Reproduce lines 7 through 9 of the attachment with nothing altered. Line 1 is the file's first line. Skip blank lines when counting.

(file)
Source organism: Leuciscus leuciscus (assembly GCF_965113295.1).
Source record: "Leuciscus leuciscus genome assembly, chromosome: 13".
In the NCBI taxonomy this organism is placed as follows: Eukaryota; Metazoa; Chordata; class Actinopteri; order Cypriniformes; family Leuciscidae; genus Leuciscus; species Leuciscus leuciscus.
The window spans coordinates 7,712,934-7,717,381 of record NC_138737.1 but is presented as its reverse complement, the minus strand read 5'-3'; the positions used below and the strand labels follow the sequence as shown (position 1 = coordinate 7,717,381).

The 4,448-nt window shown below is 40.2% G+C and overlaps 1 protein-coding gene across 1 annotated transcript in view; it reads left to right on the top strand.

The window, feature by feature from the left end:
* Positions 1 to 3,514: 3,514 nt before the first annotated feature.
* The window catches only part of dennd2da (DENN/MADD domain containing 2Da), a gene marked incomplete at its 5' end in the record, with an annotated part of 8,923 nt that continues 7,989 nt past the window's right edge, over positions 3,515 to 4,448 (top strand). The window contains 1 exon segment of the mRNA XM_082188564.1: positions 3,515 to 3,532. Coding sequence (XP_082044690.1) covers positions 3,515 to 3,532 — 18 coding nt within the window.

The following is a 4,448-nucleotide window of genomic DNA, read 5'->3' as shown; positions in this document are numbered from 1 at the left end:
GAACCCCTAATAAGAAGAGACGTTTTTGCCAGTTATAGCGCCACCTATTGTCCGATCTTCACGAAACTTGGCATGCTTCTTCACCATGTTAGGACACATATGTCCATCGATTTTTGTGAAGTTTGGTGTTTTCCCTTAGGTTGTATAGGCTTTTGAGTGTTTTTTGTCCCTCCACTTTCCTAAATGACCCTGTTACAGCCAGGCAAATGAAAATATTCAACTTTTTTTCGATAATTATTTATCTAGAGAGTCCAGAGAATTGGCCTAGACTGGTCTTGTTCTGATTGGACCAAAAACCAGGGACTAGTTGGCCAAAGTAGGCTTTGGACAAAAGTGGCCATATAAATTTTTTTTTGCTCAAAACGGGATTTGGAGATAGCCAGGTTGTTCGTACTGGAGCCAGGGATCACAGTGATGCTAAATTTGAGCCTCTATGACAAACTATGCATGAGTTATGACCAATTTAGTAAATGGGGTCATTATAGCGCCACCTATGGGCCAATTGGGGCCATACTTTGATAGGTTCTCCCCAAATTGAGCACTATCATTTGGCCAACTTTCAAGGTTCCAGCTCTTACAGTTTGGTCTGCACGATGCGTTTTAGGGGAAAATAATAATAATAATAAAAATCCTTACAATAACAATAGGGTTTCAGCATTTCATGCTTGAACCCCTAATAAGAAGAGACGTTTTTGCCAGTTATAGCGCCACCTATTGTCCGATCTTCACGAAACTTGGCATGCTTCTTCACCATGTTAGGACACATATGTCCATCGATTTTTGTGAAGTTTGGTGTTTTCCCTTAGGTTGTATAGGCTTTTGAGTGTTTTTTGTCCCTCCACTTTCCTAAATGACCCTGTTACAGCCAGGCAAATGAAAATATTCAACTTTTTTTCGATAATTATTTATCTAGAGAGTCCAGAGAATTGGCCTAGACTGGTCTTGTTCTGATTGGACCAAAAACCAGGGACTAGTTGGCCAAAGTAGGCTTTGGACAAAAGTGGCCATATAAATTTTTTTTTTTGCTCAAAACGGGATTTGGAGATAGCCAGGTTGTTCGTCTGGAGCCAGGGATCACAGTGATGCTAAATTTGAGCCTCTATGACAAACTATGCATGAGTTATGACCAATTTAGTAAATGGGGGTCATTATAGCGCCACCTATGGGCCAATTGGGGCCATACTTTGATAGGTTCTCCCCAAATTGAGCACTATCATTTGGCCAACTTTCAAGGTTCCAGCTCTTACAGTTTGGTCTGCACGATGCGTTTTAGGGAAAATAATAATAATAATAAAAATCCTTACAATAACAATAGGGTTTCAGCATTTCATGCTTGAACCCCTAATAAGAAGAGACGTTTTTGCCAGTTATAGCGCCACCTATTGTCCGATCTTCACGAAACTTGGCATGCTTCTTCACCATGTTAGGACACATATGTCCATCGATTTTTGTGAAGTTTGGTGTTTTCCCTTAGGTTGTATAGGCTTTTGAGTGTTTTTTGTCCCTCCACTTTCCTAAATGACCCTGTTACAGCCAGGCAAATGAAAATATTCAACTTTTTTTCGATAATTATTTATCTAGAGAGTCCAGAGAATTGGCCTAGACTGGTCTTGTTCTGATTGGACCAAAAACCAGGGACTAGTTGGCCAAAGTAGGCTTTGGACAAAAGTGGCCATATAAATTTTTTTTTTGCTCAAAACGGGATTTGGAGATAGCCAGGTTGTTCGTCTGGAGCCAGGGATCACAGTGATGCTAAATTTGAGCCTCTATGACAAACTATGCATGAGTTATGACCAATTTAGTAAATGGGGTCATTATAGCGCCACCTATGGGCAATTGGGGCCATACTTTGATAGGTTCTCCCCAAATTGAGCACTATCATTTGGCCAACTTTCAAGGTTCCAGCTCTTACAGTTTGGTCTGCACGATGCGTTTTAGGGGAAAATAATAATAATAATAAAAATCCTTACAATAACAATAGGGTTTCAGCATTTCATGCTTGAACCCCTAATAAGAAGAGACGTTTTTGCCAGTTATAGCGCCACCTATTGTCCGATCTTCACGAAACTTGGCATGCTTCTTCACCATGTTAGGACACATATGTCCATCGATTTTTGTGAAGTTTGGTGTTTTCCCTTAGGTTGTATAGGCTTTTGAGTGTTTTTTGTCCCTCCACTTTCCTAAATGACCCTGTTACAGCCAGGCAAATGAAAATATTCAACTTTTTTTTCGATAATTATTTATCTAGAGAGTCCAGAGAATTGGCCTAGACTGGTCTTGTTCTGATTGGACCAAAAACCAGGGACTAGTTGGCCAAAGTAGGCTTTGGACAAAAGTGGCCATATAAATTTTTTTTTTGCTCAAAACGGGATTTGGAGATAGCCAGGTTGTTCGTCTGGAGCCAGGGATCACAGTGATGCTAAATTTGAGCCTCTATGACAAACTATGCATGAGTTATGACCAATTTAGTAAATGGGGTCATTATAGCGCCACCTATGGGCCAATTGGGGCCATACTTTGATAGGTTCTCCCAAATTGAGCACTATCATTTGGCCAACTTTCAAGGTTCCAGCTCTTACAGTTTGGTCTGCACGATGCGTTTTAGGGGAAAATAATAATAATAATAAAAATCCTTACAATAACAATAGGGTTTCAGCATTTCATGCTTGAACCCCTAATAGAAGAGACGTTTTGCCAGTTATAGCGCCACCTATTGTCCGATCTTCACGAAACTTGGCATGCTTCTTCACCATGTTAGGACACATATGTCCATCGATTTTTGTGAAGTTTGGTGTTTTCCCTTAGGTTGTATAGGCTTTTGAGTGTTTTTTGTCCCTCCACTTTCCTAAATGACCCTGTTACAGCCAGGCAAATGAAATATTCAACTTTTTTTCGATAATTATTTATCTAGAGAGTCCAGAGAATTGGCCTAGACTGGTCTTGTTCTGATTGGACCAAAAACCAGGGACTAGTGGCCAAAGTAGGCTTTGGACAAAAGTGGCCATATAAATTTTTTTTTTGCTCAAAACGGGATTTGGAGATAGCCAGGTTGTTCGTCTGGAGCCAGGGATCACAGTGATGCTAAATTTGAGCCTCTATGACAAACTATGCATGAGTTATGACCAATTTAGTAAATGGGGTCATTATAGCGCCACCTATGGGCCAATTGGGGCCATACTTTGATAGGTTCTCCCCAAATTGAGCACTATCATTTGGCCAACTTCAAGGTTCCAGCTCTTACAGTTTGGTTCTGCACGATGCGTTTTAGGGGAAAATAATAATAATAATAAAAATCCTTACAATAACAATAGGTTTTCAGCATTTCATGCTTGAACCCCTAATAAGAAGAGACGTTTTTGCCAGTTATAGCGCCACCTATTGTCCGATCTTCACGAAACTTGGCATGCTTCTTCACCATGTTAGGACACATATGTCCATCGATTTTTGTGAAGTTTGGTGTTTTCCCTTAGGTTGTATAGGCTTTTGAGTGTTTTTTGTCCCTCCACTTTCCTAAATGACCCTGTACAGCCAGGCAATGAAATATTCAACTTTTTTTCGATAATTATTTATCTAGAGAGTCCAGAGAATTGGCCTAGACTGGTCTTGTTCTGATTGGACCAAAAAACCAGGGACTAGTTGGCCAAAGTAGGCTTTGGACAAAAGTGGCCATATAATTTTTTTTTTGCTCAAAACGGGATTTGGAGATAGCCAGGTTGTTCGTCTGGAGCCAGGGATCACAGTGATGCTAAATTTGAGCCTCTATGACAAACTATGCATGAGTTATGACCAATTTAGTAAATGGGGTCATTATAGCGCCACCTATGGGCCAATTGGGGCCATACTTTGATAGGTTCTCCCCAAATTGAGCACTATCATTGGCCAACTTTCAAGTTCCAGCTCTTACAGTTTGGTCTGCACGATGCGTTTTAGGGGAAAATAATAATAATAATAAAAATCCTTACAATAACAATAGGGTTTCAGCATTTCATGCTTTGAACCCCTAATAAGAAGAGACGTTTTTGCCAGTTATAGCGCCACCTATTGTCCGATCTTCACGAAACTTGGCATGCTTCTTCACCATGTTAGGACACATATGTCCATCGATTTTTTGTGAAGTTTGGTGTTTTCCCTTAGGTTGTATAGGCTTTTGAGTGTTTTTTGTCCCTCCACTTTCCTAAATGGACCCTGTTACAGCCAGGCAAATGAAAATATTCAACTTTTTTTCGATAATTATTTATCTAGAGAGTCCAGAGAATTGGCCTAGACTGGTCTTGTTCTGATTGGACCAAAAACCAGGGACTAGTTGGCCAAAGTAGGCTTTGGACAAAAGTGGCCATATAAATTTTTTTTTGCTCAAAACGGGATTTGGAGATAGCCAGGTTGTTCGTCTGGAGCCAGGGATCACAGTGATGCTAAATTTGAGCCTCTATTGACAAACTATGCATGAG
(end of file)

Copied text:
* Positions 1 to 3,514: 3,514 nt before the first annotated feature.
* The window catches only part of dennd2da (DENN/MADD domain containing 2Da), a gene marked incomplete at its 5' end in the record, with an annotated part of 8,923 nt that continues 7,989 nt past the window's right edge, over positions 3,515 to 4,448 (top strand). The window contains 1 exon segment of the mRNA XM_082188564.1: positions 3,515 to 3,532. Coding sequence (XP_082044690.1) covers positions 3,515 to 3,532 — 18 coding nt within the window.

The following is a 4,448-nucleotide window of genomic DNA, read 5'->3' as shown; positions in this document are numbered from 1 at the left end: